Mild cognitive impairment (MCI) has been actively investigated for the past decade.1,2 The term was coined in the late 1980s by the New York University group to identify individuals who were not cognitively normal for age and yet did not have overt dementia, and their outcomes were described in an article examining predictors of dementia by Flicker et al3 in the early 1990s. Flicker et al characterized MCI as equivalent to a Global Deterioration Scale rating of 3 and found that a diagnostic approach combining a careful, structured interview and the appropriate neuropsychological tests can discriminate those individuals with MCI likely to experience cognitive deterioration from those with a benign prognosis.3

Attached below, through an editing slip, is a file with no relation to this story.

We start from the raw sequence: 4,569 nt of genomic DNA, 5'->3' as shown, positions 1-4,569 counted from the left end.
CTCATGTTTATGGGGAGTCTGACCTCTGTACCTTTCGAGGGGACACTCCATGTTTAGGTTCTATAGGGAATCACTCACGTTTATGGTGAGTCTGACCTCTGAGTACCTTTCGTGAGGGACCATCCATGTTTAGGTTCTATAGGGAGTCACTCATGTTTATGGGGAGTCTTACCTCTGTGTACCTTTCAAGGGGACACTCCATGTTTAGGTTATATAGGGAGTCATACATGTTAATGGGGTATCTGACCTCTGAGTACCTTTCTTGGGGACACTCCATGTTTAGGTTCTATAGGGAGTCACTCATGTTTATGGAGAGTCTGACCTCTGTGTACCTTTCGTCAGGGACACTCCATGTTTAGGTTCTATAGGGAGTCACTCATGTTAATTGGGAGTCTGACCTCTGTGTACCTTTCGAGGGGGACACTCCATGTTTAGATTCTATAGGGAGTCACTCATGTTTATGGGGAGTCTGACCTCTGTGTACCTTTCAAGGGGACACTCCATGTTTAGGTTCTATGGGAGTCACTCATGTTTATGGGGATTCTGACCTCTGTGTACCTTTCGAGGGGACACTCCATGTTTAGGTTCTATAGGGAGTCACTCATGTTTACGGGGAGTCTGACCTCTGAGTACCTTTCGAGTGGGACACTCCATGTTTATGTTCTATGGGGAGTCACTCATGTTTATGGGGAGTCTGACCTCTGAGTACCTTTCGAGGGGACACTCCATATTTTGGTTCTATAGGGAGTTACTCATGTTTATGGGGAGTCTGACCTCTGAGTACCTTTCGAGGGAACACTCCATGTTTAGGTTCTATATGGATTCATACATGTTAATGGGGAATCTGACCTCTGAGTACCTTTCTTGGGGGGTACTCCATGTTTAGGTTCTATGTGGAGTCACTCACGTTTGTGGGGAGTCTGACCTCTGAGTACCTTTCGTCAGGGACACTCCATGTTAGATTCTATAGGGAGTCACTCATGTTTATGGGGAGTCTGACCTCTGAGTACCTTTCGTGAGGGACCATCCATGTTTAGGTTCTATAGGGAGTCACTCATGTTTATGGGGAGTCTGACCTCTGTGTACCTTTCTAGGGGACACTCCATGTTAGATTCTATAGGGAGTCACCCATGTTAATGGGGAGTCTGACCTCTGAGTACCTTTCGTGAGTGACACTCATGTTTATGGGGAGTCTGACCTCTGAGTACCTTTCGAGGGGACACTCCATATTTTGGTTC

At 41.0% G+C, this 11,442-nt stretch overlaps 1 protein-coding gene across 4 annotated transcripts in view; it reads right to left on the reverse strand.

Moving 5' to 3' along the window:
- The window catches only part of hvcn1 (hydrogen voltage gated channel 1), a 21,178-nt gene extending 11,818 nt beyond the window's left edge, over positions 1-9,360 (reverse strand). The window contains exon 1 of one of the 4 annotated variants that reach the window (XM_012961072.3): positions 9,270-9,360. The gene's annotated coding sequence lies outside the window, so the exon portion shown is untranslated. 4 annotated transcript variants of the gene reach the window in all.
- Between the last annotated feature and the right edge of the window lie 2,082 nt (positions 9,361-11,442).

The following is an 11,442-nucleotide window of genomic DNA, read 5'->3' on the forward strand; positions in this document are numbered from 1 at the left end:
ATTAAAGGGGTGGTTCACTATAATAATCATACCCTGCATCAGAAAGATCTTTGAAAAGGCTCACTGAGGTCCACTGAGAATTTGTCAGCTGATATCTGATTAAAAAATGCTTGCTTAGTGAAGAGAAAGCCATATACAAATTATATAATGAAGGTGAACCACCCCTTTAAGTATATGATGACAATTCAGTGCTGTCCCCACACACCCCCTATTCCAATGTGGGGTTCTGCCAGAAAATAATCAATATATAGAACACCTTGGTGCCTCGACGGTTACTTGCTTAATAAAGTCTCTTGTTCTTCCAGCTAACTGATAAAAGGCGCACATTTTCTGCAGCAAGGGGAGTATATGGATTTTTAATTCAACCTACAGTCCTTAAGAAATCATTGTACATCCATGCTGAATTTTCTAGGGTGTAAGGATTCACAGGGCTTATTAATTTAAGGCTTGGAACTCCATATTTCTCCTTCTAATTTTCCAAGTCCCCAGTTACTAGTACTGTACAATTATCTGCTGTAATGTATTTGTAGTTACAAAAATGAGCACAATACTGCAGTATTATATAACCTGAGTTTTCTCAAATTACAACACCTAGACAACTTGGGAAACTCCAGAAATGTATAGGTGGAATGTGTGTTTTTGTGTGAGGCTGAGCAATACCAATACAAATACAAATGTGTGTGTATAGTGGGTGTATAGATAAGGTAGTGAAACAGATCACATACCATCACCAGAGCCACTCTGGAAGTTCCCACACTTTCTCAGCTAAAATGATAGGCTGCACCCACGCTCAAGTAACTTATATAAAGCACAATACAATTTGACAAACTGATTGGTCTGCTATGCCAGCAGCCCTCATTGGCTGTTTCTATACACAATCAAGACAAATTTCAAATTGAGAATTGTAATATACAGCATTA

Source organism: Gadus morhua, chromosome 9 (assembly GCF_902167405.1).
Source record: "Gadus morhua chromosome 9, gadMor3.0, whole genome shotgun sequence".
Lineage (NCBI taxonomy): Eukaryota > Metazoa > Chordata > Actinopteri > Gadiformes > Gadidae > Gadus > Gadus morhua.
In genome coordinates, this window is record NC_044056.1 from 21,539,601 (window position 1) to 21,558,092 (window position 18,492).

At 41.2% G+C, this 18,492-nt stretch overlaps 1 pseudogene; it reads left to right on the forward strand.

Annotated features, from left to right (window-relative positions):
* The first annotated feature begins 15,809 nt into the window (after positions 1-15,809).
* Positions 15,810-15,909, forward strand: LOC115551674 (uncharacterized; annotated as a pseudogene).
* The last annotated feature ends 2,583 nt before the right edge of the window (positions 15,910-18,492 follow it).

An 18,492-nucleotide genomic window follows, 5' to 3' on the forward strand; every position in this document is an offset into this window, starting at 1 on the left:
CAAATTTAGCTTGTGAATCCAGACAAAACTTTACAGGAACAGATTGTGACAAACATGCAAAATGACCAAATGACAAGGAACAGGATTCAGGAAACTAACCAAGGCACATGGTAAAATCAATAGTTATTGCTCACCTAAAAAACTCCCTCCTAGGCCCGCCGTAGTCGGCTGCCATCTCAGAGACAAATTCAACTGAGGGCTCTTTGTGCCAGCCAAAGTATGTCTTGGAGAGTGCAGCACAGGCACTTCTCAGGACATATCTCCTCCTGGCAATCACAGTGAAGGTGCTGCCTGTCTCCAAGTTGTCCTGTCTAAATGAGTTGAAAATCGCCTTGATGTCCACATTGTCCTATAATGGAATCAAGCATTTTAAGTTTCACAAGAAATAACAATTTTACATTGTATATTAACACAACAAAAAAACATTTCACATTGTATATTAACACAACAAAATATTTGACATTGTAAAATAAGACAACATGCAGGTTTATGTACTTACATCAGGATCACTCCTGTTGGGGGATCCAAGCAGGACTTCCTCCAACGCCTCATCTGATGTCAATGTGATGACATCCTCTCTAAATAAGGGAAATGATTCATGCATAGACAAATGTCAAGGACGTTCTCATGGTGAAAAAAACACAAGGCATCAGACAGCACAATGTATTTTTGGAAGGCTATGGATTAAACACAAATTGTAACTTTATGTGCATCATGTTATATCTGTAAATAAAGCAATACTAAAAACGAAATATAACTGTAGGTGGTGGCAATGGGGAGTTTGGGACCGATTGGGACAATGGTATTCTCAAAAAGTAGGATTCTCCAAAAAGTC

Petersen RC, Morris JC. Mild Cognitive Impairment as a Clinical Entity and Treatment Target. Arch Neurol. 2005;62(7):1160–1163. doi:10.1001/archneur.62.7.1160
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